A Cyprus-based company appears to have been at the heart of a $5 million transfer of Russian wealth, flagged by UK authorities as a suspicious attempt believed to have helped Russian oligarch Petr Aven evade anticipated sanctions, an ICIJ report revealed on Wednesday.

The report is part of a series of articles dubbed Cyprus Confidential, published by the International Consortium of Investigative Journalists (ICIJ) as part of an investigation lasting over eight months, with more than 60 news organisations.

Wednesday’s report names Nicosia professional services firm Abacus, as the executor of a financial transfer allegedly on behalf of Russian oligarch and Putin ally Petr Aven.

Citing court documents filed by the UK’s National Crime Agency (NCA), the ICIJ said the $5 million transfer was carried out on the same day Aven was sanctioned by the EU.

In fact, reports by ICIJ and the Guardian said the transaction was initiated hours before the public announcement over the sanctions.

According to the ICIJ, after Russia’s invasion of Ukraine in February 24 last year, Aven was one of Putin’s allies who joined him at a Kremlin meeting along with other tycoons.

Four days later, Aven was sanctioned by the EU, as were a slew of other Russian oligarchs.

Follow the money

Before the EU announcement was made, Abacus Ltd reportedly initiated the $5 million transaction from an Austrian bank account controlled by the oligarch to an account owned by UK-registered company Ingliston Management Ltd.

The British company was controlled by Aven’s assistant Gater.

The Austrian account at Bank Gutmann for which the payment had come from, was owned by Dendar Investment Fund Ltd. Dendar was administered by Abacus.

The money reached the UK account on March 3, where most of the funds were forwarded to other accounts. The NCA’s court filings described the account activity as “unusual and given that the transactions occurred four days after Mr Aven was sanctioned by the EU, it is suspected that their purpose was to disguise the fact that Mr Aven was the ultimate owner of the funds in order to circumvent anticipated UK sanctions.”

Gater also wired more than $277,000 to two luxury car dealers on March 15, the same day UK sanctions against Aven were imposed, ICIJ reported.

NCA’s court documents marked as “official-sensitive” allege many of the transfers were made for Aven’s benefit and in violation of UK sanctions laws. The civil case is still ongoing.

The court records were obtained by the campaign group Spotlight on Corruption and the ICIJ, after petitioning the judge in the civil trial between Aven and the NCA and were shared with the Guardian as part of the Cyprus Confidential project.

A history with Russian oligarchs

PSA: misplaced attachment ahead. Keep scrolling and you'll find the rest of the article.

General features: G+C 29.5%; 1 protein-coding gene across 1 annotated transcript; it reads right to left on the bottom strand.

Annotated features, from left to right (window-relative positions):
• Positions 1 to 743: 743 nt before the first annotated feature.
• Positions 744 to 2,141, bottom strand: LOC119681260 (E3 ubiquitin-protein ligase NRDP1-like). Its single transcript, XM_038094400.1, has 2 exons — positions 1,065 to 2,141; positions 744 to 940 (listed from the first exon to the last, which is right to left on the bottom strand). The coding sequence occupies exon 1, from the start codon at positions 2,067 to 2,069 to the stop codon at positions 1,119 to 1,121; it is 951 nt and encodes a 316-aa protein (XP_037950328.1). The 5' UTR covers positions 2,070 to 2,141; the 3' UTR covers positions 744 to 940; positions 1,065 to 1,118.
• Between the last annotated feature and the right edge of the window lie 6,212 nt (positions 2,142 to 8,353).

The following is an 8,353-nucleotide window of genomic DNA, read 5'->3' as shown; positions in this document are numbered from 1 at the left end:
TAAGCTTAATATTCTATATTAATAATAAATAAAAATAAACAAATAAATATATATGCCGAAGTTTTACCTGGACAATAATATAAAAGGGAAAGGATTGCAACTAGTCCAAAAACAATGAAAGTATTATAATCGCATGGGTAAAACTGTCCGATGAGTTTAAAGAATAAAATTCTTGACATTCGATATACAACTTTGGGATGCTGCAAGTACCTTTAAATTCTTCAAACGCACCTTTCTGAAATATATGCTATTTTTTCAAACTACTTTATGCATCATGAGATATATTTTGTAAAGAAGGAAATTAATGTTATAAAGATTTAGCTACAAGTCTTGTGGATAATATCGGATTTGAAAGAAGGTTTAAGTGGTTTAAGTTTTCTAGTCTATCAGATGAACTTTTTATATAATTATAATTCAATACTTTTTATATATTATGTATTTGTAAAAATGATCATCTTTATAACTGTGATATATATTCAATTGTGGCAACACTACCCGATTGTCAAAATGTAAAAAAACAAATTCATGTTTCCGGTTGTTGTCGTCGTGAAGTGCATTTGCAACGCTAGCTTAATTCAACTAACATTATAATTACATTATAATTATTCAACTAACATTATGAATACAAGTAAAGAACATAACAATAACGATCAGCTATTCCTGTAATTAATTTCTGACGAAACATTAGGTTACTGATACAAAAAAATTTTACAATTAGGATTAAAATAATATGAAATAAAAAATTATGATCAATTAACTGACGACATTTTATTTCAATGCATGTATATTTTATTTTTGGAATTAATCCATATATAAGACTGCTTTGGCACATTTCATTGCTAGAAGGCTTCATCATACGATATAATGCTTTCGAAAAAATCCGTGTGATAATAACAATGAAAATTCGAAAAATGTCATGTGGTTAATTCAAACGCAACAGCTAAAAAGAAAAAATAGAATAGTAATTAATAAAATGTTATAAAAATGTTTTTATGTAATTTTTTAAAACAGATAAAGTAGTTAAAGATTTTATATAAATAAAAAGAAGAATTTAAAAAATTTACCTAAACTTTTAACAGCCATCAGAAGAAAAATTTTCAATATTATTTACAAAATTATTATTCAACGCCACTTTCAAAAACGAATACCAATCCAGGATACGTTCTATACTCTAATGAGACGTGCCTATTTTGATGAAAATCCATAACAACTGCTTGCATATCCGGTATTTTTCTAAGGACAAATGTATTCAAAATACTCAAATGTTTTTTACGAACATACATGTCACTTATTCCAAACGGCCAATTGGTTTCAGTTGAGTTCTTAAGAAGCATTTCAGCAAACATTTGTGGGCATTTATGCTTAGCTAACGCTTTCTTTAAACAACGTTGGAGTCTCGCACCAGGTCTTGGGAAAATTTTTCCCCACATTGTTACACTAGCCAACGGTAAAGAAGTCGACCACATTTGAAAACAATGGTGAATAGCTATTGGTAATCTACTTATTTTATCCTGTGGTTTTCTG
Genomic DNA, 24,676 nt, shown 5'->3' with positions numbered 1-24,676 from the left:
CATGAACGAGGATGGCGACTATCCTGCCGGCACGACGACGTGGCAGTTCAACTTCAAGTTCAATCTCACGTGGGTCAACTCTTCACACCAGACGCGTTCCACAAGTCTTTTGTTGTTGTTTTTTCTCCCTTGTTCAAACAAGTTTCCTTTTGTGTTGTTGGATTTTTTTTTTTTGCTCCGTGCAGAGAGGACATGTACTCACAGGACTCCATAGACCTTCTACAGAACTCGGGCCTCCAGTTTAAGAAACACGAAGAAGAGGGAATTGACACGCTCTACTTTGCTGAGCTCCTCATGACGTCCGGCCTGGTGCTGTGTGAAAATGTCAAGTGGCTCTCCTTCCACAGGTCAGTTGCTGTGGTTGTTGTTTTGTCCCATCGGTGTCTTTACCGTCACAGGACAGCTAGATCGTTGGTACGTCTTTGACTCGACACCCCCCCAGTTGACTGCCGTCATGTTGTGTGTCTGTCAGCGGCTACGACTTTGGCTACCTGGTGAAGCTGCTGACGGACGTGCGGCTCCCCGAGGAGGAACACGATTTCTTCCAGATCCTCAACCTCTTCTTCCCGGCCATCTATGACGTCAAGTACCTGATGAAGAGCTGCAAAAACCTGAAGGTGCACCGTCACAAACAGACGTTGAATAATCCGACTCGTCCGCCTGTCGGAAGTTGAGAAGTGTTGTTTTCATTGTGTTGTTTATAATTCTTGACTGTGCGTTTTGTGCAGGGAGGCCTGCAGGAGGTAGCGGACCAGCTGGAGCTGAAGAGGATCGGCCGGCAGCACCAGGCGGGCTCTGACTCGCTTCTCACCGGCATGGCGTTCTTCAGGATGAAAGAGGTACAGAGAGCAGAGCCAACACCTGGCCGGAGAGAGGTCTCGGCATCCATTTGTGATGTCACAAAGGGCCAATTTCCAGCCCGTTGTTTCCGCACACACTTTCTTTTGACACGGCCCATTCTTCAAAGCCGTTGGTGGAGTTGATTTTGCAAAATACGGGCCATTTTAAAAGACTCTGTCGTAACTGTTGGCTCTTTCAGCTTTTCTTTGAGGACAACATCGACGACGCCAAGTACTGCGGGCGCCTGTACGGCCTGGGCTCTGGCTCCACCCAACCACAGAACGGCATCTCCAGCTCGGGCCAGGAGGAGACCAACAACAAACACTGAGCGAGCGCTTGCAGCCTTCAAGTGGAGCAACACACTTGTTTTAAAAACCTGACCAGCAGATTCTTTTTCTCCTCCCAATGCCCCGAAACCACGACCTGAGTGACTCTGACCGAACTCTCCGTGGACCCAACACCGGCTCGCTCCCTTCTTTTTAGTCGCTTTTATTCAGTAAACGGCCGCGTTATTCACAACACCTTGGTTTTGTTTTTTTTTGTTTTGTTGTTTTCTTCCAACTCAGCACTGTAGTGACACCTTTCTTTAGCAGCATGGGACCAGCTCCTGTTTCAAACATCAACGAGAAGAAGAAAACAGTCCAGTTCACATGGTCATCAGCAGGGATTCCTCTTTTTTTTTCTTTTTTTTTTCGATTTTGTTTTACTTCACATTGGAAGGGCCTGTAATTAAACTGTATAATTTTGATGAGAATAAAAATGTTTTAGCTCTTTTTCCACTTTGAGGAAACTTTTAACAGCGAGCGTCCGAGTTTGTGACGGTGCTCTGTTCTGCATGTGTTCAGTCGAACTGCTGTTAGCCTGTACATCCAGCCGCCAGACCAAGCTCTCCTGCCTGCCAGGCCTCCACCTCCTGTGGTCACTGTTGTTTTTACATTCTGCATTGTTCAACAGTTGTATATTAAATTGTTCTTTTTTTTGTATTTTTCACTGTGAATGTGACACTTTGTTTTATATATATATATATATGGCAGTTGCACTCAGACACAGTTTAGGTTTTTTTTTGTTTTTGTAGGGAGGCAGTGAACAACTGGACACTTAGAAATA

ICIJ’s report built on 3.6 million leaked files said Abacus worked for other Russian oligarchs and firms that were later sanctioned.

This includes Alexey Mordashov’s Severstal and companies connected to VTB Bank and IC Veles Capital.

An ICIJ analysis of the leaked records found that Abacus allegedly provided services to at least 80 companies and trusts owned or controlled by Russians before they came under sanctions in various jurisdictions.

The report said Abacus administered most of these entities in tandem with PwC, which was named in an investigation the previous day for allegedly hurrying to restructure companies belonging to Russian oligarch Alexey Mordashov, as the prospect of sanctions loomed.

Abacus told the outlet it had “abandoned” Mordashov in 2017.

“Abacus does not, anymore and for over a decade, have a close working relationship with PwC,” an Abacus spokesman told the ICIJ, adding that the proportion of Abacus clients also serviced by PwC is about 10 per cent. The firm stressed it did not provide services to any client under sanctions.

Home is where the money is

The ICIJ investigation said Abacus was created in 2001 by former PwC Cyprus executives. It added several directors are PwC alumni, according to their LinkedIn profiles and an archived version of the Abacus website.

Citing Cyprus Confidential documents, Abacus is named as administering Wentworth Trust on Aven’s behalf, which owns a Cyprus-registered property company that in turn owns Aven’s home in Surrey, UK at the Wentworth Estate.

Abacus in 2011 also set up a firm for Aven in Latvia, the report added.

The Nicosia firm controlled Dendar Investment Fund Ltd (which carried out the $5 million transaction) and administered Dendar Asset Holdings Trust.

“Both were central to the corporate infrastructure behind Aven’s vast wealth. Abacus employees were directors of Dendar Investment Fund, as well as for Aven’s other Cyprus-registered interests, such as the entities holding the Surrey estate, according to an ICIJ review of public records and Cyprus Confidential documents.

“According to Cypriot corporate records, Dendar was a shareholder of Alfa Finance Holdings Ltd., which in turn holds shares in the giant Alfa Group, now under sanctions by the US, Europe, Japan, Australia, New Zealand and Canada.”

Alfa Group is named by the ICIJ as the biggest privately owned bank in Russia which Aven helped build.